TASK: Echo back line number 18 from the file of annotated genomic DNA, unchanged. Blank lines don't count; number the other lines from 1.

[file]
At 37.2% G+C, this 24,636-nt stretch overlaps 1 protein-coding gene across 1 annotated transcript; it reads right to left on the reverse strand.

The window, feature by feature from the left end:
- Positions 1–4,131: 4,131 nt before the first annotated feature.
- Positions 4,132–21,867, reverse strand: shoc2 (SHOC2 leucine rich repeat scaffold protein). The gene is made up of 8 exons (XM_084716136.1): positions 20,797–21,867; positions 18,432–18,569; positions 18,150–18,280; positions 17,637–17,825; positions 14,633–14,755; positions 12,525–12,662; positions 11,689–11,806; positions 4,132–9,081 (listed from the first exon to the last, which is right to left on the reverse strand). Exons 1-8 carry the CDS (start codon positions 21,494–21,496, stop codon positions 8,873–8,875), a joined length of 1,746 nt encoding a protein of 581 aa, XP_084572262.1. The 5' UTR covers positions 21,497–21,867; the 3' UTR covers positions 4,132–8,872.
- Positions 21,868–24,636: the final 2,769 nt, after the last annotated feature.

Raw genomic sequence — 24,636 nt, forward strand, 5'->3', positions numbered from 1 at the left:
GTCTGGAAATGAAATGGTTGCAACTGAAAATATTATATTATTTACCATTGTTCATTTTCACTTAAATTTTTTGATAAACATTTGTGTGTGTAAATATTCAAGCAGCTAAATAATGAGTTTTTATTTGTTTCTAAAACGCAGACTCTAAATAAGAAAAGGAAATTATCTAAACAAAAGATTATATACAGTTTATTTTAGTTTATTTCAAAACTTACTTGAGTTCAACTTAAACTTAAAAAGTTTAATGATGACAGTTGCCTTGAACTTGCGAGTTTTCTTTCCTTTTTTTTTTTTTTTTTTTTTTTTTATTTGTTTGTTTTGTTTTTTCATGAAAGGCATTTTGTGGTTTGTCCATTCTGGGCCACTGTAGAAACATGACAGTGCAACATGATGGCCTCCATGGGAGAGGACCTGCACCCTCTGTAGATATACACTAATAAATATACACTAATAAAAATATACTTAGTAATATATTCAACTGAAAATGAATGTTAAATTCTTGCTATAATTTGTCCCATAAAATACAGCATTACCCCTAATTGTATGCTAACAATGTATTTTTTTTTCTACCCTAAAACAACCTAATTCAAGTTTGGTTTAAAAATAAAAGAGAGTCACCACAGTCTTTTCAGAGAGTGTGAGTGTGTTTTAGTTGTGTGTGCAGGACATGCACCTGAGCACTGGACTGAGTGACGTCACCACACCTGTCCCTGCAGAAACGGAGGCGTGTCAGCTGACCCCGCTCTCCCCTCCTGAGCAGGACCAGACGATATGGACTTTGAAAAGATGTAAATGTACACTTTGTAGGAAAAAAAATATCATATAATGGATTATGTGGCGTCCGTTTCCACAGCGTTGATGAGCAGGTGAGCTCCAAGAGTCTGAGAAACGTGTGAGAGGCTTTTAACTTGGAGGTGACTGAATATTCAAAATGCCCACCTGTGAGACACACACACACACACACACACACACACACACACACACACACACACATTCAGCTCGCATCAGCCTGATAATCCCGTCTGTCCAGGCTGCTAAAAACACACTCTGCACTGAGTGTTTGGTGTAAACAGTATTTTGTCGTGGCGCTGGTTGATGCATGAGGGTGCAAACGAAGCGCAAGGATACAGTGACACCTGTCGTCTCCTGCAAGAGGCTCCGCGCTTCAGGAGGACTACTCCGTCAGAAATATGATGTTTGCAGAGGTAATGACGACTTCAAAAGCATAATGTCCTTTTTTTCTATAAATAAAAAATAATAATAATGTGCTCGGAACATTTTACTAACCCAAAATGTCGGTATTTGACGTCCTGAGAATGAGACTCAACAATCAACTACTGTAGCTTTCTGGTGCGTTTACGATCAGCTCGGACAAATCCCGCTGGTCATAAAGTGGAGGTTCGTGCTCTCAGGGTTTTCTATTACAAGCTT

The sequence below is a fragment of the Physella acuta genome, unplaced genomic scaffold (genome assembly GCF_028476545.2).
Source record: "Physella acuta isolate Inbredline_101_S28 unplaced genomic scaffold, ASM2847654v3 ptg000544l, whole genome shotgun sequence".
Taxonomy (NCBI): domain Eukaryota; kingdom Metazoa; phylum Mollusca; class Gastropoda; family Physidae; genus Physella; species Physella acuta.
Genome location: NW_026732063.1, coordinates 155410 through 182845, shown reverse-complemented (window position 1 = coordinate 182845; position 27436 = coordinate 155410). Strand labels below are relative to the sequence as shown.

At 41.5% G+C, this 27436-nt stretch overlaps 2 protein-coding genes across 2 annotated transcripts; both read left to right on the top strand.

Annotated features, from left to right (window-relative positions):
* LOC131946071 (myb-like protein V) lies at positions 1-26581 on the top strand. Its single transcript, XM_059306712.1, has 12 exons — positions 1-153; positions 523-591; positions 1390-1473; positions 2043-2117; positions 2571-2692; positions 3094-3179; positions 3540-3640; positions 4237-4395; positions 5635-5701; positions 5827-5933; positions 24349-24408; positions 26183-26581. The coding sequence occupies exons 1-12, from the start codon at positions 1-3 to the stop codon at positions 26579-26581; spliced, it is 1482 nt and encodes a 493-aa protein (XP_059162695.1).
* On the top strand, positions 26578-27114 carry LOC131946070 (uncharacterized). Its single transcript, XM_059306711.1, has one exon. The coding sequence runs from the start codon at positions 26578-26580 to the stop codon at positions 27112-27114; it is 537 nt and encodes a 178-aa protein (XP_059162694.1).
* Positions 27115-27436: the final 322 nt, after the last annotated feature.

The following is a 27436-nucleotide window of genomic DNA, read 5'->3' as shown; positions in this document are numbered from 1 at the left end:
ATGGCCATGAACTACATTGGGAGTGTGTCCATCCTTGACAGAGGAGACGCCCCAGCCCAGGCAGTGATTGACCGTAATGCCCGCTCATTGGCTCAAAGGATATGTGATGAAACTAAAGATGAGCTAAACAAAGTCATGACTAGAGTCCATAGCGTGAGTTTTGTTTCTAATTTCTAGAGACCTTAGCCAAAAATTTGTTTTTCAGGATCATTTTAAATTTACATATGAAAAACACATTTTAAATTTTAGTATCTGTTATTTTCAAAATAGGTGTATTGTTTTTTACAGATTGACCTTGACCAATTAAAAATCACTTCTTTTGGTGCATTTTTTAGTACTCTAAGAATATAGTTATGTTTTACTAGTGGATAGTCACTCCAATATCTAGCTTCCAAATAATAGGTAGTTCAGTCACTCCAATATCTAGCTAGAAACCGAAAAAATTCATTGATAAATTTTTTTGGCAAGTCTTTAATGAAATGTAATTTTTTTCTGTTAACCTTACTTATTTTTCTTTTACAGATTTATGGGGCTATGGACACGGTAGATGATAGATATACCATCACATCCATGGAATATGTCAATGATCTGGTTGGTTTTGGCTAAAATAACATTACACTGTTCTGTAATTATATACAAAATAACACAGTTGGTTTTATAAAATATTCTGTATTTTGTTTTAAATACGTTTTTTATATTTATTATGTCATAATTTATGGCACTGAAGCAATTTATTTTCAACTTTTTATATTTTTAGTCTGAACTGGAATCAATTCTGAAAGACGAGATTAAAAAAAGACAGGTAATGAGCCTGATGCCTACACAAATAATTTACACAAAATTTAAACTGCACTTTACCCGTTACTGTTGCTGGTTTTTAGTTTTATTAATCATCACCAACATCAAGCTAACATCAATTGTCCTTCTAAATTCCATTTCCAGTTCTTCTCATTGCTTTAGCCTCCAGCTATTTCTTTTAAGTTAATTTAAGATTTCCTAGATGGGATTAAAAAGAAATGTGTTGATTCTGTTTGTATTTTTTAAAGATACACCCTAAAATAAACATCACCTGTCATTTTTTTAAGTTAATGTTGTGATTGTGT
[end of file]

ATGGCCATGAACTACATTGGGAGTGTGTCCATCCTTGACAGAGGAGACGCCCCAGCCCAGGCAGTGATTGACCGTAATGCCCGCTCATTGGCTCAAAGGATATGTGATGAAACTAAAGATGAGCTAAACAAAGTCATGACTAGAGTCCATAGCGTGAGTTTTGTTTCTAATTTCTAGAGACCTTAGCCAAAAATTTGTTTTTCAGGATCATTTTAAATTTACATATGAAAAACACATTTTAAATTTTAGTATCTGTTATTTTCAAAATAGGTGTATTGTTTTTTACAGATTGACCTTGACCAATTAAAAATCACTTCTTTTGGTGCATTTTTTAGTACTCTAAGAATATAGTTATGTTTTACTAGTGGATAGTCACTCCAATATCTAGCTTCCAAATAATAGGTAGTTCAGTCACTCCAATATCTAGCTAGAAACCGAAAAAATTCATTGATAAATTTTTTTGGCAAGTCTTTAATGAAATGTAATTTTTTTCTGTTAACCTTACTTATTTTTCTTTTACAGATTTATGGGGCTATGGACACGGTAGATGATAGATATACCATCACATCCATGGAATATGTCAATGATCTGGTTGGTTTTGGCTAAAATAACATTACACTGTTCTGTAATTATATACAAAATAACACAGTTGGTTTTATAAAATATTCTGTATTTTGTTTTAAATACGTTTTTTATATTTATTATGTCATAATTTATGGCACTGAAGCAATTTATTTTCAACTTTTTATATTTTTAGTCTGAACTGGAATCAATTCTGAAAGACGAGATTAAAAAAAGACAGGTAATGAGCCTGATGCCTACACAAATAATTTACACAAAATTTAAACTGCACTTTACCCGTTACTGTTGCTGGTTTTTAGTTTTATTAATCATCACCAACATCAAGCTAACATCAATTGTCCTTCTAAATTCCATTTCCAGTTCTTCTCATTGCTTTAGCCTCCAGCTATTTCTTTTAAGTTAATTTAAGATTTCCTAGATGGGATTAAAAAGAAATGTGTTGATTCTGTTTGTATTTTTTAAAGATACACCCTAAAATAAACATCACCTGTCATTTTTTTAAGTTAATGTTGTGATTGTGT